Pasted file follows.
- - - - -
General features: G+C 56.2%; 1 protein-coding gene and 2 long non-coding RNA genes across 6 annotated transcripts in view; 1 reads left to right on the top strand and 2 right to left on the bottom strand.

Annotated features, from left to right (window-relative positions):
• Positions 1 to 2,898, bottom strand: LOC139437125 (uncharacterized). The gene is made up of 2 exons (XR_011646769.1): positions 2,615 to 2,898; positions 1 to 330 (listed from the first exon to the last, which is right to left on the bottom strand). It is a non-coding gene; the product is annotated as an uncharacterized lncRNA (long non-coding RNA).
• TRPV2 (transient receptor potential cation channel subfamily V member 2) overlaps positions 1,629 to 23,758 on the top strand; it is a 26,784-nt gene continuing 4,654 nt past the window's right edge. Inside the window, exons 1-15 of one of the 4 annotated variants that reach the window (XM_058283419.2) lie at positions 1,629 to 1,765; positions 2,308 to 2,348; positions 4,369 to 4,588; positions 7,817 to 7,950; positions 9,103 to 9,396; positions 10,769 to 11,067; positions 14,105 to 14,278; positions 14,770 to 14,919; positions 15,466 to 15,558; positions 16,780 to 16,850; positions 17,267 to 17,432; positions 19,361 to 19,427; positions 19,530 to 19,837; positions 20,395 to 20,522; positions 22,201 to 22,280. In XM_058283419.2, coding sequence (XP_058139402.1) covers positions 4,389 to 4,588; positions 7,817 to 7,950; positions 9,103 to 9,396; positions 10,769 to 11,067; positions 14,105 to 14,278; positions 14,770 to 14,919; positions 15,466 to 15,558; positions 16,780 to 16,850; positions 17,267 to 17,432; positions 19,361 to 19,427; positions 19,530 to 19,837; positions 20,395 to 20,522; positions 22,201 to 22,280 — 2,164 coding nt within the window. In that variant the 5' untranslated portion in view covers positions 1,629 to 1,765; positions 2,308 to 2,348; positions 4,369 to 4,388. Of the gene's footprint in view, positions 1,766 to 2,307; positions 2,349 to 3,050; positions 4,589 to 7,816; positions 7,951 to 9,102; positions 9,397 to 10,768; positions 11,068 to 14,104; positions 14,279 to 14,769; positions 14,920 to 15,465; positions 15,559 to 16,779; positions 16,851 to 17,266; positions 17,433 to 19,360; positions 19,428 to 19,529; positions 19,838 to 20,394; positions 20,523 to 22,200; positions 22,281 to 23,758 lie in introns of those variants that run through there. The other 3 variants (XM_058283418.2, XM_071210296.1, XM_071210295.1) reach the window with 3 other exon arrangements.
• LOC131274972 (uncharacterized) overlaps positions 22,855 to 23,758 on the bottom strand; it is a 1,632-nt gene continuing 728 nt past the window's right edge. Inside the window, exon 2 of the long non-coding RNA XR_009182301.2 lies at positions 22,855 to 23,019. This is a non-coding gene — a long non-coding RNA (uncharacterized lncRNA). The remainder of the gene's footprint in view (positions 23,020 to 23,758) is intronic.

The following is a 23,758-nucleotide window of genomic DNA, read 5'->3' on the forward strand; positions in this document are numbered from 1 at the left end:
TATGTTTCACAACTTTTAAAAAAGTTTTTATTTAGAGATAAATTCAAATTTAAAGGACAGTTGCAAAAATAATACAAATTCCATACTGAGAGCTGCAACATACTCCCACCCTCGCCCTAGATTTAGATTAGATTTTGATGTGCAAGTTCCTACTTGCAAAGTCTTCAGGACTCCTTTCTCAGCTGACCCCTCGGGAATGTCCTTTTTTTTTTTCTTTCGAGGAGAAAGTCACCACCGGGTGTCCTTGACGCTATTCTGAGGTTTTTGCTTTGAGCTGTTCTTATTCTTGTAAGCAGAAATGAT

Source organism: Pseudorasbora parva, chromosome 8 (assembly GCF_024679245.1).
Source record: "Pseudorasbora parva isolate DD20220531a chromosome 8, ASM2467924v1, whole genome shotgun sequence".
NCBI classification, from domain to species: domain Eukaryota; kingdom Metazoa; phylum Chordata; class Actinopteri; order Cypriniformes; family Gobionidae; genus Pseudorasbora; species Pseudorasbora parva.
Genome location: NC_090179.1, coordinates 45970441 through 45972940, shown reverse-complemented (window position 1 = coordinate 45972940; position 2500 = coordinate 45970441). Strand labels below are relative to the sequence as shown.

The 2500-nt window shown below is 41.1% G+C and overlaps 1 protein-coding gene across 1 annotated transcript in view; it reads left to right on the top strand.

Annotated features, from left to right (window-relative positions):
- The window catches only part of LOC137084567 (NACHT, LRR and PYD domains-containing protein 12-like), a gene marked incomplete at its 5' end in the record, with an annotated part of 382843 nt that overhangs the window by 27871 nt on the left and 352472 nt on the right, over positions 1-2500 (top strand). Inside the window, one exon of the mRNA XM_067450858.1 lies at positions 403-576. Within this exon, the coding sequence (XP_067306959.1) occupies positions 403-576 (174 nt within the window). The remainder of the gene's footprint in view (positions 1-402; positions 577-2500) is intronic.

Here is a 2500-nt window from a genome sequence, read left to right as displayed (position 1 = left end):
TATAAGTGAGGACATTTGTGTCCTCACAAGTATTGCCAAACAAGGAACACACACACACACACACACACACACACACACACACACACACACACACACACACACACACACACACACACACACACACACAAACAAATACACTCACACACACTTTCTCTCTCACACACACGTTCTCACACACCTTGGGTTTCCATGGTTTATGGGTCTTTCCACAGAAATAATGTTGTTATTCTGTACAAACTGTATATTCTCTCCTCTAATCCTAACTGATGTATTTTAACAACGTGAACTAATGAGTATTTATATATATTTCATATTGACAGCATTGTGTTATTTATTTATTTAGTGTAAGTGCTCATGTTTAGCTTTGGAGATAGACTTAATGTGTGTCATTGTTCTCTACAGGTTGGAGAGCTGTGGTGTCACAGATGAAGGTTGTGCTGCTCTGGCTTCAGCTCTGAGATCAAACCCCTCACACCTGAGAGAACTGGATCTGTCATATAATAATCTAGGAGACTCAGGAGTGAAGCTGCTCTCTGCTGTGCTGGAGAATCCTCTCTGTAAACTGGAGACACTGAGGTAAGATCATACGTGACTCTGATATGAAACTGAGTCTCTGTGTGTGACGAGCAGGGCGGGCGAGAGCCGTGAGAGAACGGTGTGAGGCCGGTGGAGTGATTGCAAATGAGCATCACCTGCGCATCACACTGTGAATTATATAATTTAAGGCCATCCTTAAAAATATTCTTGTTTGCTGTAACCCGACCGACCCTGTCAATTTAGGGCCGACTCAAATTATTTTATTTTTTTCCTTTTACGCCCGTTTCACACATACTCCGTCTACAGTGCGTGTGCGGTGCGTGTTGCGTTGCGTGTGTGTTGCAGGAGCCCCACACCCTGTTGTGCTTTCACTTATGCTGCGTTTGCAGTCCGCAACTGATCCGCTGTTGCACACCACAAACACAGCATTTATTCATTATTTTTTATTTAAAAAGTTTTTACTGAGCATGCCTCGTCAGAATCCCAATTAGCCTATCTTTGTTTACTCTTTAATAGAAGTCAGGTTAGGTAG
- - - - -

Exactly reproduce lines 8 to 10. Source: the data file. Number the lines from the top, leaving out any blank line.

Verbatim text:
Source organism: Pseudorasbora parva, chromosome 8 (assembly GCF_024679245.1).
Source record: "Pseudorasbora parva isolate DD20220531a chromosome 8, ASM2467924v1, whole genome shotgun sequence".
NCBI classification, from domain to species: domain Eukaryota; kingdom Metazoa; phylum Chordata; class Actinopteri; order Cypriniformes; family Gobionidae; genus Pseudorasbora; species Pseudorasbora parva.